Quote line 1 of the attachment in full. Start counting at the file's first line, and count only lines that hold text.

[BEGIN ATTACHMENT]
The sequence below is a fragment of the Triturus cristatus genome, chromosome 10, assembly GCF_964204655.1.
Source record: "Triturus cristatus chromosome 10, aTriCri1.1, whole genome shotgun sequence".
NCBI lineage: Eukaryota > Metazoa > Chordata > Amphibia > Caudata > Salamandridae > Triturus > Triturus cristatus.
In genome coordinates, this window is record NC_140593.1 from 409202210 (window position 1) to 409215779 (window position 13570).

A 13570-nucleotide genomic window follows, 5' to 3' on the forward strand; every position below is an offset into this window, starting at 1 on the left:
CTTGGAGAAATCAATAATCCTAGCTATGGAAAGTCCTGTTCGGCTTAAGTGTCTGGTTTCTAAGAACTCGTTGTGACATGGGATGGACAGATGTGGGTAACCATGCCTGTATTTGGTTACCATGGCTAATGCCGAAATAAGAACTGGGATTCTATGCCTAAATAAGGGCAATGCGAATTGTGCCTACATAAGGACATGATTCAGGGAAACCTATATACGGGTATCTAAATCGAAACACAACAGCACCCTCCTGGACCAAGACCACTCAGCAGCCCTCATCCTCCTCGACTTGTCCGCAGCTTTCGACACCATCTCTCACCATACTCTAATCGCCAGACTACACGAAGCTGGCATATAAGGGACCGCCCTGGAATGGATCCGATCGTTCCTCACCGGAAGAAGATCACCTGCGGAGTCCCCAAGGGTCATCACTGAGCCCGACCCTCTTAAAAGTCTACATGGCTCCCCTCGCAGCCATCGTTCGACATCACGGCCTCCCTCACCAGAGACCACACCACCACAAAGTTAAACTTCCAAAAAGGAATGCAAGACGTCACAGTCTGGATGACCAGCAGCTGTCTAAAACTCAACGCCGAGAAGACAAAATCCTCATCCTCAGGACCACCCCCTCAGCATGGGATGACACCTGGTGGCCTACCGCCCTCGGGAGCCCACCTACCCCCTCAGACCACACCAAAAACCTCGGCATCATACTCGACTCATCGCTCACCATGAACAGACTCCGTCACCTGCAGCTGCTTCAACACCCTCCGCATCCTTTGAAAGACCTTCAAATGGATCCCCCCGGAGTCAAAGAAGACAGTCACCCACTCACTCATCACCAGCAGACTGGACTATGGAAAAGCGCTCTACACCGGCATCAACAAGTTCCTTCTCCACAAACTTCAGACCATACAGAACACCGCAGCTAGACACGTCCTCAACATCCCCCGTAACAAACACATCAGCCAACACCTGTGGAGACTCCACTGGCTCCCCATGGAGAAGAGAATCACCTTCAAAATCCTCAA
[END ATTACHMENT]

The sequence below is a fragment of the Triturus cristatus genome, chromosome 10, assembly GCF_964204655.1.